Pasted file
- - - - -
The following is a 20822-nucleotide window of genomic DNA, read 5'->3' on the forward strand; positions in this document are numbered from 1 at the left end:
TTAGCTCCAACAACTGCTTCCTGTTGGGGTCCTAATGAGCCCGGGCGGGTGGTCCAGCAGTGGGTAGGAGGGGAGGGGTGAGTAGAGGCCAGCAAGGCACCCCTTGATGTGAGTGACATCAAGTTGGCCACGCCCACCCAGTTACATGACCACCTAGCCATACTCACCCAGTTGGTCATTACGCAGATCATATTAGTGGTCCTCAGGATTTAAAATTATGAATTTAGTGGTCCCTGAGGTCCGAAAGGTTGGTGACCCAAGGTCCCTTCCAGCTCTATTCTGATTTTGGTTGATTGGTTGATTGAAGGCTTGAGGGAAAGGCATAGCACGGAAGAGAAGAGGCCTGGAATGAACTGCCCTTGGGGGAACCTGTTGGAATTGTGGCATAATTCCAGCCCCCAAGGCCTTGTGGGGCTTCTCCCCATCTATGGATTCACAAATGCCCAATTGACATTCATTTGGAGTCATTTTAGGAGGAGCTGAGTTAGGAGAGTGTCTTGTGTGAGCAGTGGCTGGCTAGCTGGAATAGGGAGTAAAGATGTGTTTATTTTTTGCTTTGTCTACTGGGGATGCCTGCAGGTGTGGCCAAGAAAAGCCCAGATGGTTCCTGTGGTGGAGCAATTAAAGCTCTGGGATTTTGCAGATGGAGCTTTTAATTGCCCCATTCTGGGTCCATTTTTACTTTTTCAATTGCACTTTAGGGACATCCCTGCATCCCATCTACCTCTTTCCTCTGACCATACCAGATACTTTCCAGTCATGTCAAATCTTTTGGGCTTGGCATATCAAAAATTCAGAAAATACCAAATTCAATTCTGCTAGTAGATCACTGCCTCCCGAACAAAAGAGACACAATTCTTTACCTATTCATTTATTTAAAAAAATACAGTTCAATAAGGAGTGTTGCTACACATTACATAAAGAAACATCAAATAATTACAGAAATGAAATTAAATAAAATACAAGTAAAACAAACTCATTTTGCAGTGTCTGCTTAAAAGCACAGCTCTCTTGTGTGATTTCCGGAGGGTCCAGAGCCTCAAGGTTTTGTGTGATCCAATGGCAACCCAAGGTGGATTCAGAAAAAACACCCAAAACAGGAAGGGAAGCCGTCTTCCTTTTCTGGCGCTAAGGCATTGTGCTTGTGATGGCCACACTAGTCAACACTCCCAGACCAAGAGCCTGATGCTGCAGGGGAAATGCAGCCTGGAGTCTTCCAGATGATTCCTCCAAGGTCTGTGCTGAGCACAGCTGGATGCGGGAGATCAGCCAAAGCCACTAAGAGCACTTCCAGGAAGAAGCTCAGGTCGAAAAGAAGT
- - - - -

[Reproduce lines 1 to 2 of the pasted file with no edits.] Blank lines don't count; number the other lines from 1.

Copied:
The following is a 20822-nucleotide window of genomic DNA, read 5'->3' on the forward strand; positions in this document are numbered from 1 at the left end:
TTAGCTCCAACAACTGCTTCCTGTTGGGGTCCTAATGAGCCCGGGCGGGTGGTCCAGCAGTGGGTAGGAGGGGAGGGGTGAGTAGAGGCCAGCAAGGCACCCCTTGATGTGAGTGACATCAAGTTGGCCACGCCCACCCAGTTACATGACCACCTAGCCATACTCACCCAGTTGGTCATTACGCAGATCATATTAGTGGTCCTCAGGATTTAAAATTATGAATTTAGTGGTCCCTGAGGTCCGAAAGGTTGGTGACCCAAGGTCCCTTCCAGCTCTATTCTGATTTTGGTTGATTGGTTGATTGAAGGCTTGAGGGAAAGGCATAGCACGGAAGAGAAGAGGCCTGGAATGAACTGCCCTTGGGGGAACCTGTTGGAATTGTGGCATAATTCCAGCCCCCAAGGCCTTGTGGGGCTTCTCCCCATCTATGGATTCACAAATGCCCAATTGACATTCATTTGGAGTCATTTTAGGAGGAGCTGAGTTAGGAGAGTGTCTTGTGTGAGCAGTGGCTGGCTAGCTGGAATAGGGAGTAAAGATGTGTTTATTTTTTGCTTTGTCTACTGGGGATGCCTGCAGGTGTGGCCAAGAAAAGCCCAGATGGTTCCTGTGGTGGAGCAATTAAAGCTCTGGGATTTTGCAGATGGAGCTTTTAATTGCCCCATTCTGGGTCCATTTTTACTTTTTCAATTGCACTTTAGGGACATCCCTGCATCCCATCTACCTCTTTCCTCTGACCATACCAGATACTTTCCAGTCATGTCAAATCTTTTGGGCTTGGCATATCAAAAATTCAGAAAATACCAAATTCAATTCTGCTAGTAGATCACTGCCTCCCGAACAAAAGAGACACAATTCTTTACCTATTCATTTATTTAAAAAAATACAGTTCAATAAGGAGTGTTGCTACACATTACATAAAGAAACATCAAATAATTACAGAAATGAAATTAAATAAAATACAAGTAAAACAAACTCATTTTGCAGTGTCTGCTTAAAAGCACAGCTCTCTTGTGTGATTTCCGGAGGGTCCAGAGCCTCAAGGTTTTGTGTGATCCAATGGCAACCCAAGGTGGATTCAGAAAAAACACCCAAAACAGGAAGGGAAGCCGTCTTCCTTTTCTGGCGCTAAGGCATTGTGCTTGTGATGGCCACACTAGTCAACACTCCCAGACCAAGAGCCTGATGCTGCAGGGGAAATGCAGCCTGGAGTCTTCCAGATGATTCCTCCAAGGTCTGTGCTGAGCACAGCTGGATGCGGGAGATCAGCCAAAGCCACTAAGAGCACTTCCAGGAAGAAGCTCAGGTCGAAAAGAAGT